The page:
Active vs. Passive Equity

Introduction: One of the most difficult philosophical questions to consider in the traditional equity markets is whether to use “active” or “passive” management. While outperforming the index in efficient market segments can be challenging for active managers, there are market environments in which they should be able to add alpha over their benchmarks. There is an inherent momentum bias built into market capitalization-weighted indices that makes it difficult to beat an index when markets are steadily rising, and explains why active management does much better when markets are falling. For example, technology stocks dominated the equity indices just before the Tech bubble burst in 2000.

Using the methodology described at the end of this article, we evaluated how managers have historically performed in different market return environments and considered other compelling quantitative and qualitative evidence for and against active management, including the cyclicality of active management and the inefficiencies of the broad and less-covered small cap and international equity markets. Our analysis suggests that, during periods of muted returns, both positive and negative, active managers should add value across the domestic and international equity markets, but historically have struggled in strongly upward trending markets, similar to what we have seen in recent years.

What is Passive Management? What is Active Management?
“Passive” management (also widely known as indexing) refers to investing in a broadly diversified market proxy, such as the Russell 2000 Index or MSCI EAFE Index, with no attempt to select individual securities that will outperform the proxy. The emphasis is on market participation, or beta exposure, with minimal tracking error. The management fees for these types of strategies are usually significantly lower than the fees charged by active managers. Since there is no team researching individual stocks and making allocation decisions, the organizational or “key man” risk also is reduced greatly. “Active” management refers to strategies that attempt to build portfolios by identifying securities of companies that exhibit attractive traits (e.g., financial strength, valuation, or cash flow) that should result in above-market returns.  Active managers seek to exploit inefficiencies that exist in market prices, partially due to information flow.  Active managers also have the ability to shift holdings from different sectors or regions when the managers believe economic and political situations make the shifts advantageous.  International active managers also are able to diversify currency risks.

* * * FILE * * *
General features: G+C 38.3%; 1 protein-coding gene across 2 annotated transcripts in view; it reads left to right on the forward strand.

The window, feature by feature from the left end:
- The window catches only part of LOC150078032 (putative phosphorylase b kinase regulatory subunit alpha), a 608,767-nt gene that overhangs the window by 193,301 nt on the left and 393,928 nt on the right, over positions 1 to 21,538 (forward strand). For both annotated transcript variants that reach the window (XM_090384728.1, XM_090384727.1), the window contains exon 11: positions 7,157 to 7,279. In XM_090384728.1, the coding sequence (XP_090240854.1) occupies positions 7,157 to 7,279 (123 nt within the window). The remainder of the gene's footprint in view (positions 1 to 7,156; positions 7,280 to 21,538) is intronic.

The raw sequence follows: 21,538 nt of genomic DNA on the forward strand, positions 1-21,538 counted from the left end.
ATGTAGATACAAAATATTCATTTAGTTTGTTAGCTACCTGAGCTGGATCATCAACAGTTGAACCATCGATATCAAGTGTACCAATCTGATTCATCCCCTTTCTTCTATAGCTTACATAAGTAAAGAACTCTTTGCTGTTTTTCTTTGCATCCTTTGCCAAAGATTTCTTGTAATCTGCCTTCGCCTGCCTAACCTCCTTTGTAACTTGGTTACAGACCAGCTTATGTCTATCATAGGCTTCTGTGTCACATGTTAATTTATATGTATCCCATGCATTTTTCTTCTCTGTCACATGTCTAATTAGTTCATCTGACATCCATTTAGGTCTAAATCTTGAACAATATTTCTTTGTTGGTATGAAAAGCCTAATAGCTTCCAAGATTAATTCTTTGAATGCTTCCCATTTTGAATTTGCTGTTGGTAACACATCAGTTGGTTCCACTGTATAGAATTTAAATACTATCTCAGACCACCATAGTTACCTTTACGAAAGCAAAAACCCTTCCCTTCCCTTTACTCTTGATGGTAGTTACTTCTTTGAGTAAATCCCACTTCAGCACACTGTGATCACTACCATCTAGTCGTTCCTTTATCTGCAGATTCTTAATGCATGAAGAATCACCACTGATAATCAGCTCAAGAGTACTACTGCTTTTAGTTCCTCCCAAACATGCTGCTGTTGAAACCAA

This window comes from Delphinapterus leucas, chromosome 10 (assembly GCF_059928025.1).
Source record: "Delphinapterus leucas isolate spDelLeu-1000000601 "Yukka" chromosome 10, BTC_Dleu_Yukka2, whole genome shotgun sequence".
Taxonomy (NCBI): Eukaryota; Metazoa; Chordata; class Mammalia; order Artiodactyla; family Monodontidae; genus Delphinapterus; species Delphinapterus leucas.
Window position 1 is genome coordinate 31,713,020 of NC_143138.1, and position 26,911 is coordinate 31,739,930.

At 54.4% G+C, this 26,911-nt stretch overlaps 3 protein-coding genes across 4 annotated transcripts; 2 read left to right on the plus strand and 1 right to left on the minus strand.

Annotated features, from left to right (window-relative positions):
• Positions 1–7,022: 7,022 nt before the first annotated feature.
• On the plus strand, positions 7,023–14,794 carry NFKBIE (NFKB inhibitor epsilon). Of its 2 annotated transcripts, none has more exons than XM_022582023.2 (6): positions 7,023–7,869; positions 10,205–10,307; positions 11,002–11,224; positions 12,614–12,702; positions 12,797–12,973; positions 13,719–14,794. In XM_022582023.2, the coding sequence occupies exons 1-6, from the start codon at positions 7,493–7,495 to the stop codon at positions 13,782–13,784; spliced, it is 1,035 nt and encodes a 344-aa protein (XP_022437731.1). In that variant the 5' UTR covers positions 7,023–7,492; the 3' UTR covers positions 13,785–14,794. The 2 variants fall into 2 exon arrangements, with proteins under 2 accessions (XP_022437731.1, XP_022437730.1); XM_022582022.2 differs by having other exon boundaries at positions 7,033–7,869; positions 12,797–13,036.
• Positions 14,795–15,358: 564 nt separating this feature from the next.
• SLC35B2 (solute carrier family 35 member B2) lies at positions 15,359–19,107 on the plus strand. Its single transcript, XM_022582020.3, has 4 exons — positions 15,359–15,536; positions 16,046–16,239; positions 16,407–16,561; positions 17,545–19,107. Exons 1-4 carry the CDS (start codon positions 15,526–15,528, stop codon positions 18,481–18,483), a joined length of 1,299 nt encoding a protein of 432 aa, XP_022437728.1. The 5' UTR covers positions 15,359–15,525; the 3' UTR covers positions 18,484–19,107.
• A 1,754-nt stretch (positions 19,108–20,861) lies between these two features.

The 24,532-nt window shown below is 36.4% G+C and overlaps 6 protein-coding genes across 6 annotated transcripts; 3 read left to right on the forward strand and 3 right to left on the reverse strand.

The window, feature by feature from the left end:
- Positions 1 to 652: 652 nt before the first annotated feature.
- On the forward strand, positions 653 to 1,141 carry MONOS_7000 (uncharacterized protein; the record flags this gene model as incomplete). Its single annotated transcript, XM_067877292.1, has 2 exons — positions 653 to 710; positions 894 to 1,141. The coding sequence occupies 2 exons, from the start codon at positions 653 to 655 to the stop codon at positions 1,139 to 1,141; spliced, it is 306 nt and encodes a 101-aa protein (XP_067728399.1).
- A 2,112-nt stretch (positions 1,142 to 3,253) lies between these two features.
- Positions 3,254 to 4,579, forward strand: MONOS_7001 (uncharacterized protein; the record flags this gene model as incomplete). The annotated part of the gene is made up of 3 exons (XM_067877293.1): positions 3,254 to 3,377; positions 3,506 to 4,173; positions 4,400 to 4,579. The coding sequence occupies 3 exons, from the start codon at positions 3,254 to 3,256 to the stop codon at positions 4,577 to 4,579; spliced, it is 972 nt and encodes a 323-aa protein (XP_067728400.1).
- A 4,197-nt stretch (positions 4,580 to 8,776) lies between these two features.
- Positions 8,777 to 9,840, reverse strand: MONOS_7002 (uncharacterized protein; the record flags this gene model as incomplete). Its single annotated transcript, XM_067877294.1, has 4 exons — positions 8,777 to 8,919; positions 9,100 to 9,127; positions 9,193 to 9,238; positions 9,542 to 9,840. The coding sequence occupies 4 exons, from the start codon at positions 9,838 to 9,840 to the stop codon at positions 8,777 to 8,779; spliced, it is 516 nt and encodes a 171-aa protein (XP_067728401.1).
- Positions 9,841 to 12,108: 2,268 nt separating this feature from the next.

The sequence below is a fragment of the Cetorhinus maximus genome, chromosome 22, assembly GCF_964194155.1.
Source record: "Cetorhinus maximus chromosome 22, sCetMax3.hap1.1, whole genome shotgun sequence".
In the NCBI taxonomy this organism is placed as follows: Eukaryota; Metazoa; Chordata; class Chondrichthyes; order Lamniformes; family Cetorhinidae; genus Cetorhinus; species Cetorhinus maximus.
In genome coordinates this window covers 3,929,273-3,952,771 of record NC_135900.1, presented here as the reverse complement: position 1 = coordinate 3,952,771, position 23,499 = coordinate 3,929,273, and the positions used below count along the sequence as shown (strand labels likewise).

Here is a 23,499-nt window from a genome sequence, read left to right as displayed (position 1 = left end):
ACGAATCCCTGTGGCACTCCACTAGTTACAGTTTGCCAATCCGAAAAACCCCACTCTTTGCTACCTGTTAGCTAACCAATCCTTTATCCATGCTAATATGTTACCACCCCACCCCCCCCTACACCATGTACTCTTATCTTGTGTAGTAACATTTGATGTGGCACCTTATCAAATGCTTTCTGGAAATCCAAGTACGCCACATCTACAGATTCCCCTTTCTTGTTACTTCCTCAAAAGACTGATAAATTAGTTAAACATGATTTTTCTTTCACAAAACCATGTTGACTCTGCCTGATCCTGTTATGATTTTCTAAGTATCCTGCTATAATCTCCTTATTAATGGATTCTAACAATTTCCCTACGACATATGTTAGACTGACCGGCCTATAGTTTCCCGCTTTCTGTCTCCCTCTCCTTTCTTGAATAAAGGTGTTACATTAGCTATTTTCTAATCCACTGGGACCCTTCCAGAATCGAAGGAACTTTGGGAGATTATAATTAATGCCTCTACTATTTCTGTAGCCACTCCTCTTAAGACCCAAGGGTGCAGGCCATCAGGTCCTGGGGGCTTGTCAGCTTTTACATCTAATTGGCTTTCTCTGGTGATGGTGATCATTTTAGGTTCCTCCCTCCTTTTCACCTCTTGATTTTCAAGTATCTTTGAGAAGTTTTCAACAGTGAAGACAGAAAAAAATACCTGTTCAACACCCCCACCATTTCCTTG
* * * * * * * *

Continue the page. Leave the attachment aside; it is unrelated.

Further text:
U.S. Large Cap Equity

Over the past two decades, there has not been a defining trend to make the long-term choice between active or passive management easy. Recent years have brought a very challenging market for active large cap managers. The fourth quarter of 2016 was the first time since the fourth quarter of 2011 where the rolling three-year annualized return for the fee-adjusted indices shown in Table 1 fell below 10%.

The greater the market returns, the more difficulty active managers have in adding value over the benchmark. As shown in Table 1, for the core and style benchmarks in large cap, there were no periods when more than half of the active managers outperformed the benchmark when the annualized market return exceeded 20%. The historical track record for active management is very poor when the market rises more than 10% annually over three years, which has been the case for the Russell 1000 Index in 20 out of the previous 21 rolling three year quarterly observations, through the fourth quarter of 2016. When the three-year annualized market return is 5% or lower, the benchmark almost always ranks in the lower half of the universe across all three styles, though core managers have a more difficult time. When equity markets are negative on a rolling-three year basis, active large cap managers are more adept at protecting capital for the Core, Growth and Value styles.

U.S. Small Cap Equity

The small cap market has a much larger universe of companies than the large cap market. The small cap market appears to display substantial inefficiencies, facilitated by less Wall Street analyst coverage. These differences historically have enabled diligent small cap managers to gain an information edge, leading to better than benchmark risk/return characteristics.

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Inquiries or comments concerning this article may be addressed to:

Lori Wallace
Research Director
Pavilion Advisory Group Inc.

Nancy Rohde, CFA
Research Director
Pavilion Advisory Group Inc.


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